We recently made our first trek to Placerville, California, which has an extremely darling downtown (and a super unfortunate nickname, which we’ll get into in a future post).
But for today, we’re zeroing in in this beautiful stone building, built by John Fountain and Benjamin Tallman in 1852 as a soda water factory. Its wall were built more than two feet thick in order to keep ice and soda supplies cool.
And there’s an added bonus: These building materials also saved the factory from being destroyed by numerous fires — three alone in 1856 — so stands as one of the oldest buildings in Placerville.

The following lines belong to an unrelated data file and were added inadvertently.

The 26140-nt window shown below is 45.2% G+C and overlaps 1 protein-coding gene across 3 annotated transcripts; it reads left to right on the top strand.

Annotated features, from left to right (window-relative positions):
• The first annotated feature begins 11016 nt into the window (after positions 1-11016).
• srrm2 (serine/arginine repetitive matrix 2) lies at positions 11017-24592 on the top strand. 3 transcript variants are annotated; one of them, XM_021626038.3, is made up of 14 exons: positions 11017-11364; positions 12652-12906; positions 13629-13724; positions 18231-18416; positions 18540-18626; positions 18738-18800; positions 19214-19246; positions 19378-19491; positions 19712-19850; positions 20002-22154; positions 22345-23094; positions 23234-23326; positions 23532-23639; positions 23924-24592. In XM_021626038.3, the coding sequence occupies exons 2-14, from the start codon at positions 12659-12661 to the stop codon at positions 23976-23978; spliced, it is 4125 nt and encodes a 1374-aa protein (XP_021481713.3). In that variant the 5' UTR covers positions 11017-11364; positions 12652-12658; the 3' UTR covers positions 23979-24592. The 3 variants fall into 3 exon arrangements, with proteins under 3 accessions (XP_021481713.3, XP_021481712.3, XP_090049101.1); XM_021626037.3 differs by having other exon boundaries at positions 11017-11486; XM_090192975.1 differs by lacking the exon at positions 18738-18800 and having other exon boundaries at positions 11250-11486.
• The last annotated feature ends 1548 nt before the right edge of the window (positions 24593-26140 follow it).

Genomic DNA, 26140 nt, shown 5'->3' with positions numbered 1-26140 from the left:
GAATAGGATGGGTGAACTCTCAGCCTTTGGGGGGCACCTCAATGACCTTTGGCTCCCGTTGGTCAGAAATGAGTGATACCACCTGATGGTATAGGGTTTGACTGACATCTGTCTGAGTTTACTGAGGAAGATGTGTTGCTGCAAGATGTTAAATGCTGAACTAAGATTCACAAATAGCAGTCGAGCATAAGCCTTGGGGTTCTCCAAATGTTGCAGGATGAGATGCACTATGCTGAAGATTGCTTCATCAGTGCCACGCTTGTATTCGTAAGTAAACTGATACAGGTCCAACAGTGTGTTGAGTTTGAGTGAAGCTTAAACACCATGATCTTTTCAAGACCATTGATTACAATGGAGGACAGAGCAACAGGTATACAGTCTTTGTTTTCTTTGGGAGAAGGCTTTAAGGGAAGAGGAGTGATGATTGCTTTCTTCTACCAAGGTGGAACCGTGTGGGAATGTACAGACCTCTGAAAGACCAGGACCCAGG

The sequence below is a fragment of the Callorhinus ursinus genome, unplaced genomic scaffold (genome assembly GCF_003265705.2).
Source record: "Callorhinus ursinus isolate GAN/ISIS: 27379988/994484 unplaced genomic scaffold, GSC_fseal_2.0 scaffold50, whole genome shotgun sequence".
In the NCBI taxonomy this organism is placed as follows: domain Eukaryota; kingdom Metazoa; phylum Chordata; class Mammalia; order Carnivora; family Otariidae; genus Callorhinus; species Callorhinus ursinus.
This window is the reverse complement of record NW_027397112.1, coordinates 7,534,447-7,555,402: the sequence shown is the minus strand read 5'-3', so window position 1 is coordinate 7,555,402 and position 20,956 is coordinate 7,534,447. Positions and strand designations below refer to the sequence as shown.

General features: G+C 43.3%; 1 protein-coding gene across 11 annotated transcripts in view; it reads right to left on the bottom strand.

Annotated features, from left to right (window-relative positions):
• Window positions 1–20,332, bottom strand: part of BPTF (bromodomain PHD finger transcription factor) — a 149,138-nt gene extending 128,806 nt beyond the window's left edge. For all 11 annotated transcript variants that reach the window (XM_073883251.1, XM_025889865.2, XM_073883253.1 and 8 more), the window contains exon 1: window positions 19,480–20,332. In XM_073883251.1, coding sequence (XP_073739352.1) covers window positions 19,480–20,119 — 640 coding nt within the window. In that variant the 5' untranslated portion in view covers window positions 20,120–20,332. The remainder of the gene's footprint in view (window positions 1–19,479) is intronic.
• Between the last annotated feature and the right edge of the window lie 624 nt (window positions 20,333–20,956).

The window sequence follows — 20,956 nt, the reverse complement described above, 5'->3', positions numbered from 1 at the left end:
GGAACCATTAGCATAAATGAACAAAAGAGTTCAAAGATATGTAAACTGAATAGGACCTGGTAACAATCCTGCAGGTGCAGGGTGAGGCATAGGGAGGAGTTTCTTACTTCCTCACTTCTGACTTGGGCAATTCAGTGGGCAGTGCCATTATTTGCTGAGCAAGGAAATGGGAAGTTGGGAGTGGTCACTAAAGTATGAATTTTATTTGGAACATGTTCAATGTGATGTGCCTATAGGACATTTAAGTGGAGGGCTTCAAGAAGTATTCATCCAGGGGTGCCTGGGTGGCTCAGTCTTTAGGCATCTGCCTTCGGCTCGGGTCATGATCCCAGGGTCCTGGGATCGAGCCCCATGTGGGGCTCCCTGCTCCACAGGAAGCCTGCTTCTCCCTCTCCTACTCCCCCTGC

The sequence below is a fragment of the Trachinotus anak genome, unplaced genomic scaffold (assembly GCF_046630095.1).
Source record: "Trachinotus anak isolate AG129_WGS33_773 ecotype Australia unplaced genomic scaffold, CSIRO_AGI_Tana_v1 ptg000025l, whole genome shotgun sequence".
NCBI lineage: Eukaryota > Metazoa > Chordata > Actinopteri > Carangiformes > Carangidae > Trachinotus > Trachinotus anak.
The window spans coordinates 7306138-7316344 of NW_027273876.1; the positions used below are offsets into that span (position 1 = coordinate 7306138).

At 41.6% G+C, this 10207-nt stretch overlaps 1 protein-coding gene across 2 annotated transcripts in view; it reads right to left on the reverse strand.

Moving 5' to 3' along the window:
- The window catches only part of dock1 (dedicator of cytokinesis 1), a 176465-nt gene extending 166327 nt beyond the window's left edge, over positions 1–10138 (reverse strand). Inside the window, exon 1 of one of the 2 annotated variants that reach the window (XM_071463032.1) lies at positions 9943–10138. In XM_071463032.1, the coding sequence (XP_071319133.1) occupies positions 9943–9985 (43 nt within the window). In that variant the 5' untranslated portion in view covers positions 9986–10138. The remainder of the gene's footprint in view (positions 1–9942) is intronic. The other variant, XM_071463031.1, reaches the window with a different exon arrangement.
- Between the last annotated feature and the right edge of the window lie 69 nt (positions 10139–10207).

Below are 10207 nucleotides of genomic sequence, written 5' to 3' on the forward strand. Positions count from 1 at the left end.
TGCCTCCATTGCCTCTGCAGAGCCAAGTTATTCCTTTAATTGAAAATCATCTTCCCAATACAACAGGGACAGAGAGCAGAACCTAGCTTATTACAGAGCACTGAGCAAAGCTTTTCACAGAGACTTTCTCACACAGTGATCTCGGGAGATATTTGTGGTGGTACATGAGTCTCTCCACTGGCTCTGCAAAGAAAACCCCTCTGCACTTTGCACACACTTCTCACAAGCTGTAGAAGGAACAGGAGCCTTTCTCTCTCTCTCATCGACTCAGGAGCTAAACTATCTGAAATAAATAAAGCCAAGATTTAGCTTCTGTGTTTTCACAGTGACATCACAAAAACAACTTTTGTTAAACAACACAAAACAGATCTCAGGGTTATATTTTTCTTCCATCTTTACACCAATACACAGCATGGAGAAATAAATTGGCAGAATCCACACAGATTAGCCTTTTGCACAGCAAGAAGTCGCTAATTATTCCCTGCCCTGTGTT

After the factory closed, the building served many purposes including the county jail and Pacific Gas & Electric Company.
In 1981, the building was donated to the El Dorado County Historical Society by Fay Ripley Cannon. When it was renovated to become a museum, lifting up the stone floor revealed a bowie knife (handle long since rotted away), flakes of gold, and pieces of broken glass soda bottles with the original building owner’s mark intact. These items are still on display inside.